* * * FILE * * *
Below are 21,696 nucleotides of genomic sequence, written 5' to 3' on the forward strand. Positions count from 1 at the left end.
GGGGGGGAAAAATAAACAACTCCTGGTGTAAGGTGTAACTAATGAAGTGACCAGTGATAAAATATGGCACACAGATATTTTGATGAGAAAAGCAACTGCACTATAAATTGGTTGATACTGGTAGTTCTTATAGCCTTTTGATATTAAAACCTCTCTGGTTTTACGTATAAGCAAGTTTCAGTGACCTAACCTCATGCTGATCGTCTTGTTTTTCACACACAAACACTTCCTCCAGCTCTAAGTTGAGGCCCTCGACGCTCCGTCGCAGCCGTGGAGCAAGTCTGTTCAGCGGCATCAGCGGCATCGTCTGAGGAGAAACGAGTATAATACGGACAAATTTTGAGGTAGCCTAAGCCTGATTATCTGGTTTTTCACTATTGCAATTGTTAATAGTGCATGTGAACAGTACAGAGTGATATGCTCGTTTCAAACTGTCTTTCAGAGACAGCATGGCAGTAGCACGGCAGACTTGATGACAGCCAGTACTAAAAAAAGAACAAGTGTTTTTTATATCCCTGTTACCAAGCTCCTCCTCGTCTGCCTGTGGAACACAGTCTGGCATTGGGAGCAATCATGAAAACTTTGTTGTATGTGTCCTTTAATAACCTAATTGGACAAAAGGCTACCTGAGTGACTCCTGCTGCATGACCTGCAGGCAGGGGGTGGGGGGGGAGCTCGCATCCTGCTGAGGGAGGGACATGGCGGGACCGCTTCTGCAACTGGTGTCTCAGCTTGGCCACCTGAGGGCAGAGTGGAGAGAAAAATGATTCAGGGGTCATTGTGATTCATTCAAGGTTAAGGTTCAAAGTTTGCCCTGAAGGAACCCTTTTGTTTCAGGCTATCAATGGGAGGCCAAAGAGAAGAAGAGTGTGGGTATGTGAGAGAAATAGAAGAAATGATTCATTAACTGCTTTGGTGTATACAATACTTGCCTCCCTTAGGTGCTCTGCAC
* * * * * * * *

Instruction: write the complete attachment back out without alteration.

Below are 21,696 nucleotides of genomic sequence, written 5' to 3' on the forward strand. Positions count from 1 at the left end.
GGGGGGGAAAAATAAACAACTCCTGGTGTAAGGTGTAACTAATGAAGTGACCAGTGATAAAATATGGCACACAGATATTTTGATGAGAAAAGCAACTGCACTATAAATTGGTTGATACTGGTAGTTCTTATAGCCTTTTGATATTAAAACCTCTCTGGTTTTACGTATAAGCAAGTTTCAGTGACCTAACCTCATGCTGATCGTCTTGTTTTTCACACACAAACACTTCCTCCAGCTCTAAGTTGAGGCCCTCGACGCTCCGTCGCAGCCGTGGAGCAAGTCTGTTCAGCGGCATCAGCGGCATCGTCTGAGGAGAAACGAGTATAATACGGACAAATTTTGAGGTAGCCTAAGCCTGATTATCTGGTTTTTCACTATTGCAATTGTTAATAGTGCATGTGAACAGTACAGAGTGATATGCTCGTTTCAAACTGTCTTTCAGAGACAGCATGGCAGTAGCACGGCAGACTTGATGACAGCCAGTACTAAAAAAAGAACAAGTGTTTTTTATATCCCTGTTACCAAGCTCCTCCTCGTCTGCCTGTGGAACACAGTCTGGCATTGGGAGCAATCATGAAAACTTTGTTGTATGTGTCCTTTAATAACCTAATTGGACAAAAGGCTACCTGAGTGACTCCTGCTGCATGACCTGCAGGCAGGGGGTGGGGGGGGAGCTCGCATCCTGCTGAGGGAGGGACATGGCGGGACCGCTTCTGCAACTGGTGTCTCAGCTTGGCCACCTGAGGGCAGAGTGGAGAGAAAAATGATTCAGGGGTCATTGTGATTCATTCAAGGTTAAGGTTCAAAGTTTGCCCTGAAGGAACCCTTTTGTTTCAGGCTATCAATGGGAGGCCAAAGAGAAGAAGAGTGTGGGTATGTGAGAGAAATAGAAGAAATGATTCATTAACTGCTTTGGTGTATACAATACTTGCCTCCCTTAGGTGCTCTGCAC